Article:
REST API Conventions

IDs and UIDs

Many GroveStreams resources can identified externally by an ID. IDs can be assigned by users and by GroveStreams API calls and are optional. They can be any string with a limit of 512 characters. Examples of resource IDs are a device's serial number, a device's MAC address, or a device data stream's identifier such as "temperature".

Each GroveStreams resource is identified internally by a Universally Unique Identifier (UID). UIDs are assigned by GroveStreams and are mandatory. A GroveStreams UID is a version 5 SHA-1 hashed universally unique identifier (UUID).  No two GroveStreams objects have the same uid. Developers should NEVER create their own UIDs for their new GroveStreams entities. Always let GroveStreams create a new entity for you with a unique uid by appending "/new" to your GET URIs or leave the uid attribute blank during the PUT and GroveStreams will create one for you and return it with the entity that was inserted into the store.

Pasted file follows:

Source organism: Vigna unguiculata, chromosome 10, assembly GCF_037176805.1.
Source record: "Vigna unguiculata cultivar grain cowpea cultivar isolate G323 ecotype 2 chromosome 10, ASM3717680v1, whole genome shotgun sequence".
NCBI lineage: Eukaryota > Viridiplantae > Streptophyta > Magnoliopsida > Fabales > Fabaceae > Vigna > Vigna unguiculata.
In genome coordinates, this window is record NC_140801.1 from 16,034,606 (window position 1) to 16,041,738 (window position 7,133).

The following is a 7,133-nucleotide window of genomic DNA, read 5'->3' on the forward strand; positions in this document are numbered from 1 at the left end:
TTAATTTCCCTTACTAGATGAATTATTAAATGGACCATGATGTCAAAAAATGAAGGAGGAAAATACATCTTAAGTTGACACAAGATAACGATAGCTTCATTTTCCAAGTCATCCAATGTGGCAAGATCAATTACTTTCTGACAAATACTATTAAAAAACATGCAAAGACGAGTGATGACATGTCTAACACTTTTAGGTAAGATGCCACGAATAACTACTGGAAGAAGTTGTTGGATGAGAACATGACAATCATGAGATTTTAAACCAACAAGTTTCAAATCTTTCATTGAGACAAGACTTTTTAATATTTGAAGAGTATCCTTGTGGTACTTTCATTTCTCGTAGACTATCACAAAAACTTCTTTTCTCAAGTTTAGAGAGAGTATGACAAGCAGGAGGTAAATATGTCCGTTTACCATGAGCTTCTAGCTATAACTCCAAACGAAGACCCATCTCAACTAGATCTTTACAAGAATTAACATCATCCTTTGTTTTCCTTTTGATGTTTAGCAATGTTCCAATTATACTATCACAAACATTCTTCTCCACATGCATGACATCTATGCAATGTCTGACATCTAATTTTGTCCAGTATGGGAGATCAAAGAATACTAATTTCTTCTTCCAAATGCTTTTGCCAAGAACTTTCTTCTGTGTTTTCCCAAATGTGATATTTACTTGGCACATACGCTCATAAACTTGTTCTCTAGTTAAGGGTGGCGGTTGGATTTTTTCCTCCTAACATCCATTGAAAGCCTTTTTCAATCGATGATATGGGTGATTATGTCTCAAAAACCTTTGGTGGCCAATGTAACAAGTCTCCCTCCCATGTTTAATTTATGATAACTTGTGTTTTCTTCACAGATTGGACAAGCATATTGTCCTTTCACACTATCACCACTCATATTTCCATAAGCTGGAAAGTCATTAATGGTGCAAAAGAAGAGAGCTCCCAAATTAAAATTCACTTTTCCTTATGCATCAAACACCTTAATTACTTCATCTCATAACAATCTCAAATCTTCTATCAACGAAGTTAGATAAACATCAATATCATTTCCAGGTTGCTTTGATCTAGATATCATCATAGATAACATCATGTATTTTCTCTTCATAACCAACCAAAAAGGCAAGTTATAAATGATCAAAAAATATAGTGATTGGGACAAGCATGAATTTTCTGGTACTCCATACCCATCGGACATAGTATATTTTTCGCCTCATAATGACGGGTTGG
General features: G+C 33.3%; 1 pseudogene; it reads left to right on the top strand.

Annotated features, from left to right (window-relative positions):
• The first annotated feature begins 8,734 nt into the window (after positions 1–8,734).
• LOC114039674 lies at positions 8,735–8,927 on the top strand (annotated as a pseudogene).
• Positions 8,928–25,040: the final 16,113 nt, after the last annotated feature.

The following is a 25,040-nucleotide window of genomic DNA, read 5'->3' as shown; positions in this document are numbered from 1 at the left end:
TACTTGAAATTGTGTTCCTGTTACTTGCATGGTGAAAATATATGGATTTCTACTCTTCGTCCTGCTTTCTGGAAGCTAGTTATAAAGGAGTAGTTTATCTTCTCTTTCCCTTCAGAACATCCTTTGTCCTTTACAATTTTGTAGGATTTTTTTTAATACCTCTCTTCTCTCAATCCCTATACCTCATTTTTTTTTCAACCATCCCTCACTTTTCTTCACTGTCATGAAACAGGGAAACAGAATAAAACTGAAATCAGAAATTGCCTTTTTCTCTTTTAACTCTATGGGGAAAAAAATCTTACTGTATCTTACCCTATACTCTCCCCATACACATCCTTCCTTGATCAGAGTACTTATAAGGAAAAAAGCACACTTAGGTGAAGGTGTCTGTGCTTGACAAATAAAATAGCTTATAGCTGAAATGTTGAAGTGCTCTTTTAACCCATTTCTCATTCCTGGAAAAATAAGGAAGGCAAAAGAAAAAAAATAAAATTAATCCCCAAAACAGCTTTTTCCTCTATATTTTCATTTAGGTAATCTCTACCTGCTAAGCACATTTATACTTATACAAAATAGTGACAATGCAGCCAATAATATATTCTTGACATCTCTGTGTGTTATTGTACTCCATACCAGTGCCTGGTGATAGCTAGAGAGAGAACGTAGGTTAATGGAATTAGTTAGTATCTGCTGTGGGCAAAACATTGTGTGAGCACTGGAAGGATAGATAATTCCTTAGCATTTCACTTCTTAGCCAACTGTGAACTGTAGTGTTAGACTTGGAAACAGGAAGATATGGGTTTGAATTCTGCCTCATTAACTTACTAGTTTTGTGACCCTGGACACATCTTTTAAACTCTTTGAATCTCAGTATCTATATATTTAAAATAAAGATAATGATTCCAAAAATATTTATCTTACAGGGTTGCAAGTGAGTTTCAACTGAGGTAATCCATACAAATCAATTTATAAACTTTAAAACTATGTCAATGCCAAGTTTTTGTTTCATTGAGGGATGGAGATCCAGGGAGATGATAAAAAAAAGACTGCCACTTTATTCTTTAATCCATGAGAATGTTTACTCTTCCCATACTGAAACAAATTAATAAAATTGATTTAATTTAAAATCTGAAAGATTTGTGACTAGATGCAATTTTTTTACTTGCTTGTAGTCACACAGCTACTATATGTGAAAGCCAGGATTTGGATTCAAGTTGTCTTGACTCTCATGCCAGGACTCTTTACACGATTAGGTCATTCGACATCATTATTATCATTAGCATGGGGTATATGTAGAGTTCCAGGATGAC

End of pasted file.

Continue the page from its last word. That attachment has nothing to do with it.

A UID represented as a STRING data type takes 36 characters to represent. Here's an example of a UID: 3F2504E0-4F89-11D3-9A0C-0305E82C3301
A UID represented as a 16-byte (128 bit) number only takes 16 bytes.

The downside of UUIDs is that they are not easy for humans to work with because of the large number of characters and in the STRING format they consume a lot of bytes. So why do we use UUIDs for our internal entity identifiers versus say a unique LONG number?
  • The global uniqueness of a UUID will allow GroveStream entities to be passed around without the worry of "id collisions".
  • UUID generation scales. There is not a single uid generator where a bottleneck can occur and we'll never run out of UUIDs.
  • The SHA-1 hash provides enough randomness to prevent a malicious user from guessing a uid.
  • GroveStreams stores uids as 16 byte representations so they're not consuming much disk space and index look-ups on 16 bytes isn't much slower than say an 8 byte LONG key - at least not enough to outweigh the benefits of UUIDs.